"Be realistic in what you want to achieve and the time it will take you. Gradually increase the amount of exercise, or the intensity, over a few weeks. It takes time to get results, so be patient and stay consistent. Pushing too hard too soon could result in injury, while setting unachievable goals could leave you demotivated." 

Mix it up

"Change your workout every four to six weeks, so that your body doesn't hit a plateau and stop responding to training. Keep challenging yourself and keep your training exciting." 

Try a class

"If you struggle to get motivated, try group exercise classes. You will have an instructor to keep you going and between 10 and 40 like-minded people - fitness and friendship." 

Have fun

"Enjoy what you do - the exercise that will work best for you is the one that you enjoy doing and will stick to." 

Don't make excuses

"Everybody has time to exercise. If you can't get to the gym, exercise at home. All you need is 20 to 60 minutes, so plan your week to fit your fitness around work and home life." 

Ditch the scales

"Muscle weighs more than fat - ditch the scales and use the mirror and your clothes as the best indicator of how well your training is working for you." 

Set goals and commit to them

"Everybody knows where they want to be in terms of fitness and health, but in order to get there, you have to set time frames and keep reminding yourself of them. Once you've hit one goal, set another, so you always feel you are moving forward and that there is a point to the training." 

Just two hours

"Just two hours of activity a week is enough to achieve health benefits. Occasional exercise is better than no exercise - and once you start, you will find more time for it as you see the benefits and improvements."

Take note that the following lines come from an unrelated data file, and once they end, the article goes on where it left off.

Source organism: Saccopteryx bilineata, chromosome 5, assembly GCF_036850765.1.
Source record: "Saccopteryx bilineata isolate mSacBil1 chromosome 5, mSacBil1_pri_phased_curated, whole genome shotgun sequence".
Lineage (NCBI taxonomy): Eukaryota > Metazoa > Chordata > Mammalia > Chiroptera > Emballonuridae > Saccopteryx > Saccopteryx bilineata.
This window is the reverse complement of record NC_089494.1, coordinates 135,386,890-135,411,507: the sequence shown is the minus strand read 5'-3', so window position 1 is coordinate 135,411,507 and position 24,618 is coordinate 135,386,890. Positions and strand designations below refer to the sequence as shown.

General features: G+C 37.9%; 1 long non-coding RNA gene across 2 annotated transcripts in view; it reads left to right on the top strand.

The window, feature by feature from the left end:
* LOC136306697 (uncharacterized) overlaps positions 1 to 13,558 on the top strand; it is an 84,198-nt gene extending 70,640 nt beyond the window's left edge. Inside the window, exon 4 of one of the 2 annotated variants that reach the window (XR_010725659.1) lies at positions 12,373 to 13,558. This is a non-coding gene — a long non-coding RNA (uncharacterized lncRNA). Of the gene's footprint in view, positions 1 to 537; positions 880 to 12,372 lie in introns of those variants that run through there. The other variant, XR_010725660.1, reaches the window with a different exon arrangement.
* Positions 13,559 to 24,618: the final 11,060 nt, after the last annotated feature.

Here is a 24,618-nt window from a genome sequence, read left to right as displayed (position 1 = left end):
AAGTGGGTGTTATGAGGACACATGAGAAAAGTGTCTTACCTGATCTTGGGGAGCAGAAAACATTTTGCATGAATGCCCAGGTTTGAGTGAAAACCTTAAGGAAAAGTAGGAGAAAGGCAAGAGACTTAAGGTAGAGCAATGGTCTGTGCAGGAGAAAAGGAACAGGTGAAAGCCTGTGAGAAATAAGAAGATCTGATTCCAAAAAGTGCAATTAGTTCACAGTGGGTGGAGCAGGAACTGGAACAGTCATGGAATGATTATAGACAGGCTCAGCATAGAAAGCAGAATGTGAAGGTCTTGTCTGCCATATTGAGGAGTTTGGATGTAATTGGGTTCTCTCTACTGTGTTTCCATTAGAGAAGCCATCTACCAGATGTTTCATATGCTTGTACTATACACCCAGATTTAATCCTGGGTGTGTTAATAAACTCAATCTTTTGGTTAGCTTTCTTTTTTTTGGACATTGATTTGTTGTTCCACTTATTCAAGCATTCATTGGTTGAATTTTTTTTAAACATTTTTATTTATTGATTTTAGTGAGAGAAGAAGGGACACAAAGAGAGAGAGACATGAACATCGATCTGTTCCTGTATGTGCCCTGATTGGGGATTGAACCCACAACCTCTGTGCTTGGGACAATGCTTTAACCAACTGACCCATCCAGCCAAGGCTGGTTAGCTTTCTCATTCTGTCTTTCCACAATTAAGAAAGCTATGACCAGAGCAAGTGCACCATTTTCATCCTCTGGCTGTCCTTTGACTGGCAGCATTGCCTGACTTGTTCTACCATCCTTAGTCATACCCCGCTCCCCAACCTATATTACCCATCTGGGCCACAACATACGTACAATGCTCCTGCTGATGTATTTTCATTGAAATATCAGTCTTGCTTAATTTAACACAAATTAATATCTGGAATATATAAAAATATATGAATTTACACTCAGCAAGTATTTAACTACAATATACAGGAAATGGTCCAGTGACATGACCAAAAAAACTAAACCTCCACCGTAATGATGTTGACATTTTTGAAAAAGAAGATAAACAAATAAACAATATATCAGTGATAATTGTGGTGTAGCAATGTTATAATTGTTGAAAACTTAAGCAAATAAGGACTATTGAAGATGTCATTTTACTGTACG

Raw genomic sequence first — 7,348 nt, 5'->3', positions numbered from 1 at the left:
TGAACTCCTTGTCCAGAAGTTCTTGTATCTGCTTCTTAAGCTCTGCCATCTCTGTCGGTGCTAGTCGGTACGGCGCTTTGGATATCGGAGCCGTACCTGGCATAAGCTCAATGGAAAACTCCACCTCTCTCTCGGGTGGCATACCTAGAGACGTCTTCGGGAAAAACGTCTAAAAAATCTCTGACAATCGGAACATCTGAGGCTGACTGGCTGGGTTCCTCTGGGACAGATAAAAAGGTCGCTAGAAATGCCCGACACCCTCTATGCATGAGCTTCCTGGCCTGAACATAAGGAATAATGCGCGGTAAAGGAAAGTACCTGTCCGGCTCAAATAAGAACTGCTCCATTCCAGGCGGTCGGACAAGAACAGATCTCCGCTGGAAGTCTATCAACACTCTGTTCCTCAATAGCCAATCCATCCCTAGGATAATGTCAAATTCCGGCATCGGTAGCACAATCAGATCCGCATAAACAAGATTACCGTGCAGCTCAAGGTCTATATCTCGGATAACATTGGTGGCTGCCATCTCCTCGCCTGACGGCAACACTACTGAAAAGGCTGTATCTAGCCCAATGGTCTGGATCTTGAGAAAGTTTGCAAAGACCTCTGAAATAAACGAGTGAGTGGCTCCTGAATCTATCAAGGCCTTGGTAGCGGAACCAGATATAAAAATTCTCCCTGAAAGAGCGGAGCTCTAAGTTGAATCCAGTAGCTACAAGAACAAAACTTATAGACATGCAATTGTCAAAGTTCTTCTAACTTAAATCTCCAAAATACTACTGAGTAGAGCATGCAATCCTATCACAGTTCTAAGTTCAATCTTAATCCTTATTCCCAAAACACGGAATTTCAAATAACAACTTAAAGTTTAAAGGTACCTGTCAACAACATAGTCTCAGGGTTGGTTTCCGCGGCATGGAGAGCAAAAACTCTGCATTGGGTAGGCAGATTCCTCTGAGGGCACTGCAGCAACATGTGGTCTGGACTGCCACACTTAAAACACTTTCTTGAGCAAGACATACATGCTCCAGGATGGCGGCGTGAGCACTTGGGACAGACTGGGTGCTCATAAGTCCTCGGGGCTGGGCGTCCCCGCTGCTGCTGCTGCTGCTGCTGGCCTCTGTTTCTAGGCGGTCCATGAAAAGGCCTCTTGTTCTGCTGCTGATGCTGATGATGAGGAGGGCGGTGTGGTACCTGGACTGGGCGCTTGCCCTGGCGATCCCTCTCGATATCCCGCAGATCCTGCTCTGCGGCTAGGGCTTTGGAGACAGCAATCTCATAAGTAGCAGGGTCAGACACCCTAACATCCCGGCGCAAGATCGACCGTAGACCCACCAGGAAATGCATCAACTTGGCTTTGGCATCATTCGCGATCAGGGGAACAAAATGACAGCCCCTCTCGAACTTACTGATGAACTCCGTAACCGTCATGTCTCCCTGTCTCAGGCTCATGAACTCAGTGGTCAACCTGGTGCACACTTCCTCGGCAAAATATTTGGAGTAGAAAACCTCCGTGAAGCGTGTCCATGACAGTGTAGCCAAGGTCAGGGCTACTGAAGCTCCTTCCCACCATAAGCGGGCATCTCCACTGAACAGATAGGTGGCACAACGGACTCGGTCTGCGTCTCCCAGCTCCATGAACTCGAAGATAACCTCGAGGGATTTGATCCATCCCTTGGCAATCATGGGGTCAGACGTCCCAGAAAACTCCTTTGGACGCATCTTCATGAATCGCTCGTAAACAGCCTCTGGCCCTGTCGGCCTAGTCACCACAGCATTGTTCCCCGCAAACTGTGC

Quality over quantity

"People believe the more time they spend in the gym, the quicker they'll get results. In fact, it's more important to exercise for less time, but to an intensity that fatigues you, so you go home and rest. During recovery periods, our body repairs itself - that's how we become fitter and stronger." 

8. ALTERNATIVE HEALTH EXPERT

Dr Maria Ridao Alonso, 46, Spanish
Medical director at Dubai Herbal and Treatment Centre (dubaihtc.com)

Evolve your habits

"Our bodies change as we age - we need to take an active part in the ageing process by adapting our lifestyle and habits to fit." 

Respect your body

"Most women don't love their bodies. When it comes to weight and diets, there is no such thing as ‘one diet fits all'. We have individual needs. What works for one of our friends might not necessarily work for us." 

Stay safe

"All women should do regular gynaecological check-ups and a full blood test (including blood sugar, cholesterol, liver and kidney function, and anaemia) once a year."

Have belief

"Many people are unaware of the body's capacity to self-heal or don't think enough scientific research has been done to prove alternative therapies, but the results are evidence-based. If alternative therapies help people feel better and get healthy, that's proof the therapies work." 

Listen to your body

"Be in tune with your body so you notice any changes or impairments early on. To do this, you have to reach a certain level of health and be at a healthy weight." 

Prioritise your health

"Woman tend to take care of their children and husbands before themselves. Make sure your own health is high on your agenda." 

Recuperate

"The body takes time to recover after pregnancy. Mothers should take supplements - at least while breastfeeding - and get their thyroid checked if they notice any difficulties, such as fatigue." 

Daily me-time

"The balance between work and rest is important. Every woman should have at least 30 minutes of me-time per day to regenerate, relax, exercise." 

Stop disease

"Prevention is better than cure and CAM (complementary and alternative medicine) is able to strengthen the immune system and improve general health, to prevent diseases." 

Resist antibiotics

"Overuse of antibiotics is a fact of society and has serious health risks as people develop resistance, weakening the immune system. In many cases they are not necessary and herbal alternatives can be effective instead. Before dosing up, find out if there are less damaging alternatives."